Blog > Tin can mail
On the remote country of Tonga in the South Pacific, there’s a very special island. It’s name is Niuafo’ou, but it’s most commonly known as Tin Can Island for the way mail was delivered and sent for many years.
The concept of Tin Can Mail started in 1882 in this island when William Travers, a plantation manager, found himself without a way to receive mail from the rest of the world. The island had no harbour and was very steep so ships wouldn’t go there. So he came up with the idea that mail could be delivered inside of the ships biscuit tin cans that would be thrown overboard when they were passing by! He proposed this to the Tongan postal authorities and soon mail started to be delivered this way. But, don’t think this was an easy feat! With strong sea currents and distances of over a mile, this meant that to retrieve mail they could have to swim up to 6 hours!
Eventually the Tin Can Mail became extremely popular and also a tradition and soon ships started to come with passengers just to watch this incredible way of mail delivery. In 1928, Walter George Quensell produced rubber stamps saying “TIN CAN MAIL” that started being applied to all outgoing letters – over one million and a half, Quensell claimed.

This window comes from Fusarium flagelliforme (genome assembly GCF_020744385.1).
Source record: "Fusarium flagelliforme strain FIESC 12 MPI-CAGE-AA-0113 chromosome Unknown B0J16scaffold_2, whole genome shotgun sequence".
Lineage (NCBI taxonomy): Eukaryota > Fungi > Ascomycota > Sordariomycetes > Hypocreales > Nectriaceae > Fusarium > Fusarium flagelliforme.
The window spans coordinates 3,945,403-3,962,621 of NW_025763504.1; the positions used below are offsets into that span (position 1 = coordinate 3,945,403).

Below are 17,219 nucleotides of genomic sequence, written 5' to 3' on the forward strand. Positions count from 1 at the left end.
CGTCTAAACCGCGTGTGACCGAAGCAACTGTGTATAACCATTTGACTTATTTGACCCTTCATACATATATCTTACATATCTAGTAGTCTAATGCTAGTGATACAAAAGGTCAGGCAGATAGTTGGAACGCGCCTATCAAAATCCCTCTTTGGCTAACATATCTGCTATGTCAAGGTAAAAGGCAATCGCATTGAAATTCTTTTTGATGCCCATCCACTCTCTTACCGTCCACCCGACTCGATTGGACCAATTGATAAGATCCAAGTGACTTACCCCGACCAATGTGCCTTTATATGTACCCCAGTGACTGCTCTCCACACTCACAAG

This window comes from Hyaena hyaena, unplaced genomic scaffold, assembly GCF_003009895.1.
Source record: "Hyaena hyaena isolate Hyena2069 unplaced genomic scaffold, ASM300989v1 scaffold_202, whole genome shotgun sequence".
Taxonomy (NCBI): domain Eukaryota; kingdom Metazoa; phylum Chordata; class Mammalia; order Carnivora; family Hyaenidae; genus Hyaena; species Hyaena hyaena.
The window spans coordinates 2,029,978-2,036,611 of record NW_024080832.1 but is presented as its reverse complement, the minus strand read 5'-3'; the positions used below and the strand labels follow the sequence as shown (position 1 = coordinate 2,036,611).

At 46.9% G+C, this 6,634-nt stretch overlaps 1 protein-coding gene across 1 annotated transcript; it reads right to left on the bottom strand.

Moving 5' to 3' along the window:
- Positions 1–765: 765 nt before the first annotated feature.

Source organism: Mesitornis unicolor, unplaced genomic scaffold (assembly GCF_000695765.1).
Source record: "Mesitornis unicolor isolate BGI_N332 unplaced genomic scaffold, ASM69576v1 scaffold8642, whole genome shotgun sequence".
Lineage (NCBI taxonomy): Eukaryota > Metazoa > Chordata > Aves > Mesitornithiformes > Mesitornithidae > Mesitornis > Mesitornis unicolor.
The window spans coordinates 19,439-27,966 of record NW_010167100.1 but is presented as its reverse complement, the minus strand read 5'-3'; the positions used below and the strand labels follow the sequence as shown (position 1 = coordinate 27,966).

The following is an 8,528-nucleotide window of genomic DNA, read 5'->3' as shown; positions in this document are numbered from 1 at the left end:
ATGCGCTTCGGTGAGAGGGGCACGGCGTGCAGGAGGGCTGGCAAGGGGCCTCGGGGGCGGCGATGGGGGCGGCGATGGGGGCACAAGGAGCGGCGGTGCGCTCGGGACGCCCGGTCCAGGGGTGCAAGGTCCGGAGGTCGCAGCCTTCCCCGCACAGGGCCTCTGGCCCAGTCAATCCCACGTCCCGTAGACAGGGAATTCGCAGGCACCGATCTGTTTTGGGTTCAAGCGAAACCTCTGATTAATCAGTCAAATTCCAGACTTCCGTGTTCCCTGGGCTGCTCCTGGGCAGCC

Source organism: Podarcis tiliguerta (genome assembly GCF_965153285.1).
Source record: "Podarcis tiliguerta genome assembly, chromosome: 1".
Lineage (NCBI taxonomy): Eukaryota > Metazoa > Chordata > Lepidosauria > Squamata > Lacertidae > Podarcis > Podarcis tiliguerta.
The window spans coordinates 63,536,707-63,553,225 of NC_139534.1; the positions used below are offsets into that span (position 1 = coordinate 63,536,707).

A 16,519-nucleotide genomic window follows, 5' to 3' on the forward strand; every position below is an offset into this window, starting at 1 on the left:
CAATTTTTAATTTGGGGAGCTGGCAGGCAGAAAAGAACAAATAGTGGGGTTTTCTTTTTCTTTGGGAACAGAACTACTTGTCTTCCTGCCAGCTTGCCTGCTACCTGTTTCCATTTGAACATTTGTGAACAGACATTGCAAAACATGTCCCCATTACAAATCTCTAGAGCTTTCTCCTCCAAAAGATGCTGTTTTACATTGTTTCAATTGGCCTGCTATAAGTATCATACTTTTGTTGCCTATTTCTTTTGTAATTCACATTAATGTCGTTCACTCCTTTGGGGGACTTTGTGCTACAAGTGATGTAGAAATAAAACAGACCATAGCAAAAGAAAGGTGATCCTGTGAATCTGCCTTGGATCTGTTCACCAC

This method of mail delivered continued for over 100 years and it only ended in 1983 when a small airport was built in the island. Nonetheless, the Tin Can Mail history will live forever with special Niuafo’ou stamps – created by the Tonga postal services -, and on the hands of many collectors who are lucky enough to have a letter with the “TIN CAN MAIL” stamp.
Oh, and if you want to learn more about Tin Can Mail, be sure to check this page where you can find a lot more details about it.